It’s nearly the end of interview season and you may suddenly find yourself in the enviable position of receiving multiple job offers. This can be both a blessing and a curse. On the one hand you’ll feel like the king of the world, completely validated as a sought-after future superstar. On the other hand you may find yourself on the verge of an anxiety attack as you try to pick between them.
Lucky for you, we have quite a bit of experience helping people navigate this decision. Here are our collective dos and don’ts when it comes to navigating multiple offers, which we hope will help you avoid the anxiety attack!
- Do consider the potential support of the network you built during recruiting. Who did you meet? Are you leaning towards a firm based on one person you met, or based on relationships with a variety of people? Think about what impact you might feel if your one connection left the company.
- Do think about where you can be most “you”. You are going to spend a lot of time at work so it is very important to be in an environment where you are comfortable being yourself. If you felt like you needed to hide your true self during recruiting, it’s likely you’ll continue to feel that way as an employee. And that will get old quickly.
- Do recall which company showed the most genuine enthusiasm for having you join. By the third event, were there people you were genuinely happy to see and who were happy to see you? Were there people who called or emailed out of the blue to check in on you? Bear in mind that those people who put in the time to recruit you will be the same people who invest in keeping you at the company and contributing to your overall development.
- Do ask if you can arrange an office visit. If you feel like it will help you decide if you spend more time with a team that interests you, that’s understandable. Many recruiting teams are more than happy to help set up a visit for you, knowing there is no better way to pick up on environment and culture than experiencing it firsthand!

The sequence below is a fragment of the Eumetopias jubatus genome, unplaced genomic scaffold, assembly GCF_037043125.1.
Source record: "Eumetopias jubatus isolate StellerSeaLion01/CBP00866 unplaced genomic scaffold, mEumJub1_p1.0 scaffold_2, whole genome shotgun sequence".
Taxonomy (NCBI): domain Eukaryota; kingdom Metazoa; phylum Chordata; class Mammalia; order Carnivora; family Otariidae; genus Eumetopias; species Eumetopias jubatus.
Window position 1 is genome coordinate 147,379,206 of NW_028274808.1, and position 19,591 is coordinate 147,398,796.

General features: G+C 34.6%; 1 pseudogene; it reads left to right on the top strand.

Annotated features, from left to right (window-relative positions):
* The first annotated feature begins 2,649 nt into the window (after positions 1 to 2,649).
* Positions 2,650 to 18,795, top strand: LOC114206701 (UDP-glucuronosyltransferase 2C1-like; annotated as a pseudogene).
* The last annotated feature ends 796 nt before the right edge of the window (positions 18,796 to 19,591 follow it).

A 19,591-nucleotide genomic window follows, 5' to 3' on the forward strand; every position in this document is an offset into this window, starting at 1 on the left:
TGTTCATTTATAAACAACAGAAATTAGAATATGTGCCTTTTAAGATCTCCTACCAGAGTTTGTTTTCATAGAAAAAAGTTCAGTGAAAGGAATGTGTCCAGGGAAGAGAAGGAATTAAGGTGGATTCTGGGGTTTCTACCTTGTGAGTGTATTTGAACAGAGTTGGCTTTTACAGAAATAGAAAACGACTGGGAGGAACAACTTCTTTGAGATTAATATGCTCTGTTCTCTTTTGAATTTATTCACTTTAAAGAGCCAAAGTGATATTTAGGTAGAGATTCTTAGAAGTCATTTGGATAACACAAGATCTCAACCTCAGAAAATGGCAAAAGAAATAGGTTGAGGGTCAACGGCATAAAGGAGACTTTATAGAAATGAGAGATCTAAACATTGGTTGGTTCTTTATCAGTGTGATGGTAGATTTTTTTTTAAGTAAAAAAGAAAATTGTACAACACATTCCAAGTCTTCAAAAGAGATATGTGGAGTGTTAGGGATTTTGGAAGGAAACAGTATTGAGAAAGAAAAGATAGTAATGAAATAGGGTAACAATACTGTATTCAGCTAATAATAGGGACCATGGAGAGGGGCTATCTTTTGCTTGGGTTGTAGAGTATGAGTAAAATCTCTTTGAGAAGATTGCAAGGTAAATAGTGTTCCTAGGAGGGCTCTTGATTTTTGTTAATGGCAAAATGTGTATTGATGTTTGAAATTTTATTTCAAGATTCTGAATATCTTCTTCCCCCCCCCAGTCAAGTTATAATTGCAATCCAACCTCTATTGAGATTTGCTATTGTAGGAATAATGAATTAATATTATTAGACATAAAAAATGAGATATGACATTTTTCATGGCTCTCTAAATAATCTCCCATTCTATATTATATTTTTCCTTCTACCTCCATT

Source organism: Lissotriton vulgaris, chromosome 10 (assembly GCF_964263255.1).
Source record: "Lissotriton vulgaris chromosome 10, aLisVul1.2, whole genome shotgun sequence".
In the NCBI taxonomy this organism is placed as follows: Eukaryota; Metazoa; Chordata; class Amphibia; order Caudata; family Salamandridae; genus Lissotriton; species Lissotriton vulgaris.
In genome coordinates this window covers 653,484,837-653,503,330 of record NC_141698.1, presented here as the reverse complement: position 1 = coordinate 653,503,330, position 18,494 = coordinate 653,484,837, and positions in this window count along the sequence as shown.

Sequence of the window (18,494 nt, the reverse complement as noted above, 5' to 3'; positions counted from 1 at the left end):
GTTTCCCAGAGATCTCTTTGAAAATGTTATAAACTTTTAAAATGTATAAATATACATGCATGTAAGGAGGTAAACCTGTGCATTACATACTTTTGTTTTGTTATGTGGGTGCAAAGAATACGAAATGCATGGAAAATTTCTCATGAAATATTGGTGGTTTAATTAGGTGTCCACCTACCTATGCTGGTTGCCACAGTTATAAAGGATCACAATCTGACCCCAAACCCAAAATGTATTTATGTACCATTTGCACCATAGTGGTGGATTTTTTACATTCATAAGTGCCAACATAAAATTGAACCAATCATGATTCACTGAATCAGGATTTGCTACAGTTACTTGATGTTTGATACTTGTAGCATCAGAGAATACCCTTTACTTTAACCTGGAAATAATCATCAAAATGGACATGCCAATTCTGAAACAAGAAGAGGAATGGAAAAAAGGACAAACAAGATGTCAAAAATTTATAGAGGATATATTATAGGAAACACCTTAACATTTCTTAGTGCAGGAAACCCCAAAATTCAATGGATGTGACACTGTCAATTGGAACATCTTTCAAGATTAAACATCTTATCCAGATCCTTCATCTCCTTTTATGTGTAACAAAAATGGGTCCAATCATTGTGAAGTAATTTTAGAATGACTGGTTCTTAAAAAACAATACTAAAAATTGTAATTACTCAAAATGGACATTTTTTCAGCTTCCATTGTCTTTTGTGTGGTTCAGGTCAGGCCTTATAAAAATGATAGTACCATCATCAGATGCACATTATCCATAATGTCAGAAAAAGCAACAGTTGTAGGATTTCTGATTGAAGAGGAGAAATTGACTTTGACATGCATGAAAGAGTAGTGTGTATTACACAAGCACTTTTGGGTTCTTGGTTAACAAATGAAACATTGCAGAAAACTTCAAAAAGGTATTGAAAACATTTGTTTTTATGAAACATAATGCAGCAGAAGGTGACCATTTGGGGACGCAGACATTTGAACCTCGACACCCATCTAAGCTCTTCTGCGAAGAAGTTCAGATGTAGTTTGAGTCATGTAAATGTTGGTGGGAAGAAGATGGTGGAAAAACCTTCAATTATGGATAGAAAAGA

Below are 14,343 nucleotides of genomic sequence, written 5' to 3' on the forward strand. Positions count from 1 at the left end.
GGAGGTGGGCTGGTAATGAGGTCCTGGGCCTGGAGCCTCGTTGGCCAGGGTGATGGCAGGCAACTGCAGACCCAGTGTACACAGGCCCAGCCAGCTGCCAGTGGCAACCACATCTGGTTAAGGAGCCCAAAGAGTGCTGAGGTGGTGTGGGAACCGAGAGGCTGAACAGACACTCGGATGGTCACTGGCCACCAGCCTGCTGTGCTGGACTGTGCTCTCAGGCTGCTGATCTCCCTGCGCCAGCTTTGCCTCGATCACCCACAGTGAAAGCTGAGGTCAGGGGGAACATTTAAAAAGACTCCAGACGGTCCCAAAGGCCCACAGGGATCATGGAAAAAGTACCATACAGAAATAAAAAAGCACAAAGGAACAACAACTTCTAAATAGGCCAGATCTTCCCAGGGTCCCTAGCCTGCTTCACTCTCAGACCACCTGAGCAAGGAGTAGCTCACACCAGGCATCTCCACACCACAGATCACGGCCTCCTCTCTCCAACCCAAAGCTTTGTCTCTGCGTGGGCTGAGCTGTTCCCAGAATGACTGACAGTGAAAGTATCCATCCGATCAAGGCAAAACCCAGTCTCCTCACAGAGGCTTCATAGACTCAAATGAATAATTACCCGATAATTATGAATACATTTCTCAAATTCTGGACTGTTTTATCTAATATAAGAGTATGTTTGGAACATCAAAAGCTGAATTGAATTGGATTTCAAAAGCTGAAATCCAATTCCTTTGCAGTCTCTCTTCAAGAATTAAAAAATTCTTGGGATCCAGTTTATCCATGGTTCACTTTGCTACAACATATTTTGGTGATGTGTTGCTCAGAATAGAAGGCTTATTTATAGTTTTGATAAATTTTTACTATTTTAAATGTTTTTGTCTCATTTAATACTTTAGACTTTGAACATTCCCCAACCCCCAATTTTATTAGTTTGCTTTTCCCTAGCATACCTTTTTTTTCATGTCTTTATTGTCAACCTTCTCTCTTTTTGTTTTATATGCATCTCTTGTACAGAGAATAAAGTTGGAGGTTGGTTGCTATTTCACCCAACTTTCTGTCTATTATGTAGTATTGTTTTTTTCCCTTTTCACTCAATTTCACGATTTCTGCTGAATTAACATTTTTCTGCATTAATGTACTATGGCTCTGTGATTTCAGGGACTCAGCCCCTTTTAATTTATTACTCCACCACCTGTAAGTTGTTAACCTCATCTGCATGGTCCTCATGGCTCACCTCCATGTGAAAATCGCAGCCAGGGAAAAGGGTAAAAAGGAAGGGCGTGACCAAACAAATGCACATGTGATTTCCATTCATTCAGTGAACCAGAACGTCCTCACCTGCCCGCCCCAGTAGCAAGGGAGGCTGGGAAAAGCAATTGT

- Do chat with past summer interns about their experiences. If you look around on campus, the chances are good that you’ll find someone who worked for the company you’re considering last year. If you can’t identify a former intern yourself, then ask the recruiter to put you in touch with one. Former interns can be one of your best resources, as their experience is fresh.
- Don’t delay your decision too long. Yes, it is an important decision, but it isn’t a life or death one. Avoid the temptation to over think it. It may help to remember that there are likely other students “on hold” who would be excited about the spot you are holding onto as you decide. Your prompt decision ensures they aren’t in limbo longer than they have to be.
- Don’t base your decision primarily off of industry rankings. Rankings are continually shifting, so today’s #2 could be tomorrow’s #5, or vice versa. We’re not saying ignore them entirely, but rather weigh up a wide variety of factors that will help you make the right decision for you.
- Don’t say things you don’t mean. For example, if you tell every bank they are your number one choice of employer – even if they’re not – they’ll expect you to accept the offer once made. And when you don’t, they’ll be upset, disappointed and frustrated with you for misleading them. Instead, be honest and transparent. You may still disappoint some people, but at least you’ll do it without damaging your reputation.
Good luck making your decision! If a Barclays offer is among those you’re deciding between, you might want to check out our internship roadmap, this video about what the culture is like here or this video about all the support you’ll get as a summer intern.